Archive for June, 2012

More Problems with e-Book Indexes

Wednesday, June 6th, 2012

The E-Reader Device Problem

To distinguish itself from others and to establish its own unique competitive advantage, each e-reader manufacturer uses different methods for displaying an e-book.  These differences include the various size of the physical “frame” for the screen display in the book, as well as the types of navigation methods used, including icons and features that vary, and even the different ways of adding virtual page numbers for each e-reader.

As a result, this variation affects index locators.  Index locators are linked back to the text with a device called an “anchor,” which is a piece of code that is invisible to the reader.  A “page” anchor on an e-book screen corresponds to the beginning of a page in the print version of a book.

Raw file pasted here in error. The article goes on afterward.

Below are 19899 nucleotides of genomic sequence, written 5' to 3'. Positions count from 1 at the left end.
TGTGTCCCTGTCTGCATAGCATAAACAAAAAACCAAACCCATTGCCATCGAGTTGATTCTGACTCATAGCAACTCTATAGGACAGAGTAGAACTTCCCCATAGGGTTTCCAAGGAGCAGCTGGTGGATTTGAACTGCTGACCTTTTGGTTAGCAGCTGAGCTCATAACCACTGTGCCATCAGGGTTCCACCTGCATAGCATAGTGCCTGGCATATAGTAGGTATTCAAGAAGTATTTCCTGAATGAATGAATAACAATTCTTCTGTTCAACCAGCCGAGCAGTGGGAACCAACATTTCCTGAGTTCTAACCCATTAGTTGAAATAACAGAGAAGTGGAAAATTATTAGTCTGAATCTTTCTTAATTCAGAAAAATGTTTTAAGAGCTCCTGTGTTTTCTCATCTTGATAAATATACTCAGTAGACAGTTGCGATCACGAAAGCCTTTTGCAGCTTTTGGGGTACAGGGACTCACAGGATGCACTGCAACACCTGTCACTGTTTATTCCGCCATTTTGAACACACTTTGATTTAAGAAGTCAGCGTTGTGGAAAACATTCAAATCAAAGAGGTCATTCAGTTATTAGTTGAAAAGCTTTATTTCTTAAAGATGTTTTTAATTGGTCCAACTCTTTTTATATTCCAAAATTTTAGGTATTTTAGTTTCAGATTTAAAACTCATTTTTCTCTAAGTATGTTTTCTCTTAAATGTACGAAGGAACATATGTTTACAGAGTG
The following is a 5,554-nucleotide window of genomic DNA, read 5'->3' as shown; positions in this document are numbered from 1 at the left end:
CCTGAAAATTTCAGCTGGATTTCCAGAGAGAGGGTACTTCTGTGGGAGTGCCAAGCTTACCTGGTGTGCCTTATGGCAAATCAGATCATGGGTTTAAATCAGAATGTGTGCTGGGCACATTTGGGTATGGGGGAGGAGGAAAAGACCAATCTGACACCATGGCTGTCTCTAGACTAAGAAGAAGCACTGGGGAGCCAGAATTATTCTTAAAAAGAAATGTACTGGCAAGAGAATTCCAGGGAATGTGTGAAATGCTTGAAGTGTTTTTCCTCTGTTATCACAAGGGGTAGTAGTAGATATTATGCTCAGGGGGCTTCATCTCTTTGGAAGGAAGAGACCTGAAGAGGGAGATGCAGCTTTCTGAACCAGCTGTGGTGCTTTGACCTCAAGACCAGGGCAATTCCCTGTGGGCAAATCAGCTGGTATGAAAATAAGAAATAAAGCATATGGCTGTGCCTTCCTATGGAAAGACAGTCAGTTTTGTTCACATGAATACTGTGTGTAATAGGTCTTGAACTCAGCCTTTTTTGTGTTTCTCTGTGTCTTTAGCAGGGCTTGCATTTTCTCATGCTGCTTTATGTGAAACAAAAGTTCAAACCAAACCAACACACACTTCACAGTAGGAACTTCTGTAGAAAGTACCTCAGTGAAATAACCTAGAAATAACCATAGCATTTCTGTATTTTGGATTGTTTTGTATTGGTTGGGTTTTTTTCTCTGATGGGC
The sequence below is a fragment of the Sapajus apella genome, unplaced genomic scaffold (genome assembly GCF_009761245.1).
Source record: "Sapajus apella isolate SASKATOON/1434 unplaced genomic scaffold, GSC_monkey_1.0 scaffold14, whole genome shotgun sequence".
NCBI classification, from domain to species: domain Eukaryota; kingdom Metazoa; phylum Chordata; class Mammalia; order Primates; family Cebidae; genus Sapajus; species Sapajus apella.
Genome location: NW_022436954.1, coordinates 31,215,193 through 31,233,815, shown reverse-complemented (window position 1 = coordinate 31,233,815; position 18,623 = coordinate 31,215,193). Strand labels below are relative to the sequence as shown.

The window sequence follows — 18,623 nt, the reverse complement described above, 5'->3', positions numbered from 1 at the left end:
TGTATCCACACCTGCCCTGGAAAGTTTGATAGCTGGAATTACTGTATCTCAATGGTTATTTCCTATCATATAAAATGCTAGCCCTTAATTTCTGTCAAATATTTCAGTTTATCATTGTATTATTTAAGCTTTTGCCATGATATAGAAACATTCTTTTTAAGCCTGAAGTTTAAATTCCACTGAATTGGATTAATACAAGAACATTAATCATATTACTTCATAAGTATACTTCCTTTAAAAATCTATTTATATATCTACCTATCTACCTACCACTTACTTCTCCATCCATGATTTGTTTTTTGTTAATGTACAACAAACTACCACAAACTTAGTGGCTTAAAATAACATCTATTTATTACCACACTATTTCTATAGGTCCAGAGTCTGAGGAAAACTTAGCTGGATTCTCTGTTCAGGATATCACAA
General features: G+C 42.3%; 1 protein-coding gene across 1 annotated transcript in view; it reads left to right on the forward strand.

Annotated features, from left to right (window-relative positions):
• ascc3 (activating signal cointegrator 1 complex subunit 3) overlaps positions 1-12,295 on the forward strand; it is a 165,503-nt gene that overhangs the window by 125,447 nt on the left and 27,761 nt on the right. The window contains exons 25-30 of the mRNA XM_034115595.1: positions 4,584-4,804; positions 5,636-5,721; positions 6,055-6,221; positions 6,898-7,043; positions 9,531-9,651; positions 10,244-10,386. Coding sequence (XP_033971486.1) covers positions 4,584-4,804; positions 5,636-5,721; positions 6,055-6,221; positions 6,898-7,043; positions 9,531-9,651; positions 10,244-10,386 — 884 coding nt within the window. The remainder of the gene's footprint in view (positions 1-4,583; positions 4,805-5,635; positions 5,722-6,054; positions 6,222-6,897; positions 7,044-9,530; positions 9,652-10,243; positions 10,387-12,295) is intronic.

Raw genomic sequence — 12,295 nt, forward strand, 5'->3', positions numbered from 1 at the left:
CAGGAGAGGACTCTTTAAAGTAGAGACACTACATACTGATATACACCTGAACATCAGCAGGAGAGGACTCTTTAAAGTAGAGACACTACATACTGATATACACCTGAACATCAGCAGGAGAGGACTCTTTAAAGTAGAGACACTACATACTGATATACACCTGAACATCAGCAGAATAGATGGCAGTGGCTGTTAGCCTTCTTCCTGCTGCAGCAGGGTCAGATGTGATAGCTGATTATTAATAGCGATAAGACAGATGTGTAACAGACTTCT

Amazon Kindle places anchors in the upper left hand of the e-book screen, while Apple iPad places them in the middle.  Because the iPad has a larger screen, users can rotate the iPad 90 degrees and a two-page image will appear on the screen.  Readers may find the anchor in the middle of the left-hand “page” or in the middle of the right-hand “page” on the iPad screen, and may have to read two e-book pages before finding the beginning of an indexed discussion.

In addition, text in e-books can reflow over a number of pages depending on how large the font is made by the book’s reader.  Consequently, page number ranges in an e-book index are useful only to a very limited extent.  A page range of three pages could become six or even more e-book “pages” if the font size of the e-reader device is changed.

I will discuss another problem with e-book indexes in a future blog posting.  For more information about the services provided by the author of this blog, see the Stellar Searches LLC website,